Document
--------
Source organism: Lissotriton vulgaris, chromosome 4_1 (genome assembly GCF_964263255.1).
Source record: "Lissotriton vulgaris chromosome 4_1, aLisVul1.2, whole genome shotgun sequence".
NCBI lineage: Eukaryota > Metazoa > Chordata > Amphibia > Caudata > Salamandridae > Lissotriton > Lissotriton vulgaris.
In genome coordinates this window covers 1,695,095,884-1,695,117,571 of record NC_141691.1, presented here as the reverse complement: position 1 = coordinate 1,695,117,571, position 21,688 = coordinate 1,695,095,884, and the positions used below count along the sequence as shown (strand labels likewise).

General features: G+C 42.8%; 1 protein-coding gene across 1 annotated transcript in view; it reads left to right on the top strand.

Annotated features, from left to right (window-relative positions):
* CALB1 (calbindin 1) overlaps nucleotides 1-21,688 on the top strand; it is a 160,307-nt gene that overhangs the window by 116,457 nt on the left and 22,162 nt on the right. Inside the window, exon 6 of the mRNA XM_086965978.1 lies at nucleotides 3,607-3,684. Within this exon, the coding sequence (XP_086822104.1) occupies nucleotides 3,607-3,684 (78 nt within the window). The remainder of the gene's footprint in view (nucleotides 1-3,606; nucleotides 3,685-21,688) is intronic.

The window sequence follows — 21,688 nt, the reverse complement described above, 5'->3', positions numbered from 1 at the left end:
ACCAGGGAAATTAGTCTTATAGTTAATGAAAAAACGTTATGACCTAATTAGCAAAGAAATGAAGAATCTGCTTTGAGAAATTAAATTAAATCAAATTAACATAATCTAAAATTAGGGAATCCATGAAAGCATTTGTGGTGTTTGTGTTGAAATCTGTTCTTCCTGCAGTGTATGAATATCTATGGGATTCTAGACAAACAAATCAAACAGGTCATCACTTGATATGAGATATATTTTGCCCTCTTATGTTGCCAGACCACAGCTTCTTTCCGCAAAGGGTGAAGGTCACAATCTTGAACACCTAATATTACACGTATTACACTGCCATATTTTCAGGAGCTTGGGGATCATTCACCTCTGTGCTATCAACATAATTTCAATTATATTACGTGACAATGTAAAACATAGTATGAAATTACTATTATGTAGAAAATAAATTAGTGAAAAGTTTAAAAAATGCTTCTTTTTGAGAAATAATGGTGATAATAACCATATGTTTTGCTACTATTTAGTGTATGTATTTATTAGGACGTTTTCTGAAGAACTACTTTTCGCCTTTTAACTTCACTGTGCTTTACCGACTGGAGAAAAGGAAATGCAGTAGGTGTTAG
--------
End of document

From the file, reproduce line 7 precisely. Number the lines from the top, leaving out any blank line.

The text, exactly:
* CALB1 (calbindin 1) overlaps nucleotides 1-21,688 on the top strand; it is a 160,307-nt gene that overhangs the window by 116,457 nt on the left and 22,162 nt on the right. Inside the window, exon 6 of the mRNA XM_086965978.1 lies at nucleotides 3,607-3,684. Within this exon, the coding sequence (XP_086822104.1) occupies nucleotides 3,607-3,684 (78 nt within the window). The remainder of the gene's footprint in view (nucleotides 1-3,606; nucleotides 3,685-21,688) is intronic.